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Discussion Starter · #1 ·
Living here in Louisiana, I have a generator and need a generator thanks to all of the hurricanes that like to visit us. I have a generator and it serves its purpose - running the camper that we travel with and stay in after the hurricane is over. I want to get a bigger generator and a co-worker suggested, again, that I find one that is driven off of the pto on my tractor. Any suggestion? I would like one big enough to run the entire house. Anyone?

Thanks
 

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I am not sure I would want to have to use my tractor to run a generator for my house. Imagine needing to power the house as well as use the tractor to clean up debri. Not going to work.

If you really want something to power the whole house, I would look into a permanent diesel generator. There are also units that can be piped into your gas line to run off of natural gas.

Keep your other generator for the camper and anything else where portable power is required.
 

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My searches for generators indicates that a stand alone gas, diesel or propane generator, for equal output, is a lot cheaper than a PTO generator. I have a 5000 watt, electric start that I have "jury-rigged" to my main power so that I can disconect the power company and feed 240v into my breaker box to run vitals, (well pump, furnace blower, tv, computers, lights, etc.), during power outages. We regularly had a power outage at least once a month until I installed my generator. Only used it once in the past year or so.
 

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This discussion came up a couple of years ago... I don't remember if it was here, or at the house, but... someone brought up a REALLY good point (in my opinion).
In such an instance (right after a hurricane, for instance)... chances are you're going to need your tractor for 'other things' (i.e. cleaning up storm damage). Do you really want it 'tied down' to running your generator, then?
 

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Discussion Starter · #6 ·
very good points, we usually stay in the camper when we have no power and use the generator on it. It works well, but I was thinking a little too hard I guess. I sure wouldn't want my tractor tied up when I have other stuff to do.......
 

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I work 2nd shift and it only took one power outage in Aug with my wife being stuck at home with two little kids to call me at work and make it my problem/fault. I took the opportunity to purchase one. I bought a 13000 watt pto generator for $650. I've used it once in 3yrs. The only time I got to use it was in Dec. we got home to a dark house so I hooked it up. The family ran in the house and turned on everything as normal, wifey gave the kids a bath and I stood outside with a beer admiring the equipment (JD 2210). As far a storm clean up/snow removal goes, I've always viewed it as I can disconnect and clean up before the fridge defrosts or the house gets cold/warm.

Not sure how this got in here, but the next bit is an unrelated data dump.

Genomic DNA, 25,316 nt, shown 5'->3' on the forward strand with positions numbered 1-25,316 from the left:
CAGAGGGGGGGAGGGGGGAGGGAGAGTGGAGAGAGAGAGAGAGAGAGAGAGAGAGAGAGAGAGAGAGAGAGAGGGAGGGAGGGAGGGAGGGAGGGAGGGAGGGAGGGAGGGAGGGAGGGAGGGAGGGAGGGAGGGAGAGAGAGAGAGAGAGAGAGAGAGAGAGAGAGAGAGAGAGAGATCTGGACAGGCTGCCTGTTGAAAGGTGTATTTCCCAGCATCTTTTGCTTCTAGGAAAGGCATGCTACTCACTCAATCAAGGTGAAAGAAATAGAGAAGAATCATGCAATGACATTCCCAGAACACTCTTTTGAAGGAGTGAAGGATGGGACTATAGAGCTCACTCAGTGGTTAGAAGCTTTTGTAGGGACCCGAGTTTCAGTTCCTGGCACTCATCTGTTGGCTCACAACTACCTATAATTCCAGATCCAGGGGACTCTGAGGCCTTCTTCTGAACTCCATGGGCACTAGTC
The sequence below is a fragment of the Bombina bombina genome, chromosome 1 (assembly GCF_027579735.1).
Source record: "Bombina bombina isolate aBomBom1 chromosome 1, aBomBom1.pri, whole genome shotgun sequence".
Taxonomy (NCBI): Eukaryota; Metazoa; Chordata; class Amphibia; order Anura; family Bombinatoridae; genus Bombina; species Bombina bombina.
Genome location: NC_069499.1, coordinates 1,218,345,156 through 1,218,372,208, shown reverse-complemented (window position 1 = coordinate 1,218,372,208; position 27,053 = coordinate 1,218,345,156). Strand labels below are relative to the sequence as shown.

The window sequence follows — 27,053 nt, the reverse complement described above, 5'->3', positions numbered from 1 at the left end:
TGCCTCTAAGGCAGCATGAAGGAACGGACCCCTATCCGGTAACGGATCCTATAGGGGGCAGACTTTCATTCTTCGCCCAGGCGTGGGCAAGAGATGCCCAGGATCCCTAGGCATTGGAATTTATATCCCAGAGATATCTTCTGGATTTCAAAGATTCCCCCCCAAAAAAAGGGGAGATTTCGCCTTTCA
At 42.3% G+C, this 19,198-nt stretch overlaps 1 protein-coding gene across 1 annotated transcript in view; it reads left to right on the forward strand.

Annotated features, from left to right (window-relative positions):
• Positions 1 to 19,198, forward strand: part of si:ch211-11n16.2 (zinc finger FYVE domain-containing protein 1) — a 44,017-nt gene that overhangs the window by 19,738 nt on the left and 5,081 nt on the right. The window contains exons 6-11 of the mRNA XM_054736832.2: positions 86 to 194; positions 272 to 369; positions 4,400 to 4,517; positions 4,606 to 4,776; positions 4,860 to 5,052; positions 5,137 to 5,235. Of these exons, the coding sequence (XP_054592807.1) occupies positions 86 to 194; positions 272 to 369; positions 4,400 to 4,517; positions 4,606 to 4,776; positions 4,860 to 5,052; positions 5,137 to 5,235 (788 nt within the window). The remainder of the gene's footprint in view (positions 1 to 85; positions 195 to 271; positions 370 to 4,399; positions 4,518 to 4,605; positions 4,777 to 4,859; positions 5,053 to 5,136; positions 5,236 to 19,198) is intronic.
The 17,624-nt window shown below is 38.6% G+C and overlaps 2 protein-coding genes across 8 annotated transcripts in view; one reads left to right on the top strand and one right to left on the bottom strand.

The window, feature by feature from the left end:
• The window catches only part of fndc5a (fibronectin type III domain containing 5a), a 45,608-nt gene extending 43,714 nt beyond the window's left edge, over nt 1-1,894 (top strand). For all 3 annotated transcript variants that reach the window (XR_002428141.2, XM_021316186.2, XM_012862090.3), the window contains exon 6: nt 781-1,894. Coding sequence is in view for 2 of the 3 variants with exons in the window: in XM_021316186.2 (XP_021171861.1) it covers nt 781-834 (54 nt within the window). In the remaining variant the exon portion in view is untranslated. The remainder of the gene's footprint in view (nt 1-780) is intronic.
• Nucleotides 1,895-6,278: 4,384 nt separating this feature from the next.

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Discussion Starter · #8 ·
@ dogmyskip31.....what kind of generator did you get? From where?
 

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It's a Pincor. I bought it used from a local lawn mower repair shop. He said he got it in trade from a local farmer for parts and repair services. They were bought up in the mid to late 70's. I searched for a few months on line and at auctions. The price I got was pretty much in line with what I've seen around. $600-1000 on average for used equipment.
 

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Living here in Louisiana, I have a generator and need a generator thanks to all of the hurricanes that like to visit us. I have a generator and it serves its purpose - running the camper that we travel with and stay in after the hurricane is over. I want to get a bigger generator and a co-worker suggested, again, that I find one that is driven off of the pto on my tractor. Any suggestion? I would like one big enough to run the entire house. Anyone?

Thanks
Before you get too far down this route...give this a read...;)
http://www.omafra.gov.on.ca/english/engineer/facts/00-059.htm

Personally, I'm not big on committing a tractor to provide electrical support...unless you can convince SWMBO that you need YET ANOTHER TRACTOR...:D

here is a quick way to calculate home load
http://www.generatorjoe.net/html/calculations.html
 

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Good ideas about Generators but one thing not discussed.

Is the biggest issue with generators it they sit unused for LOOOOONG periods of time. Then it's time to use them, their engines are siezed, won't start, the batteries dead, or the fuel in them is so degenerated you can't light it with a match.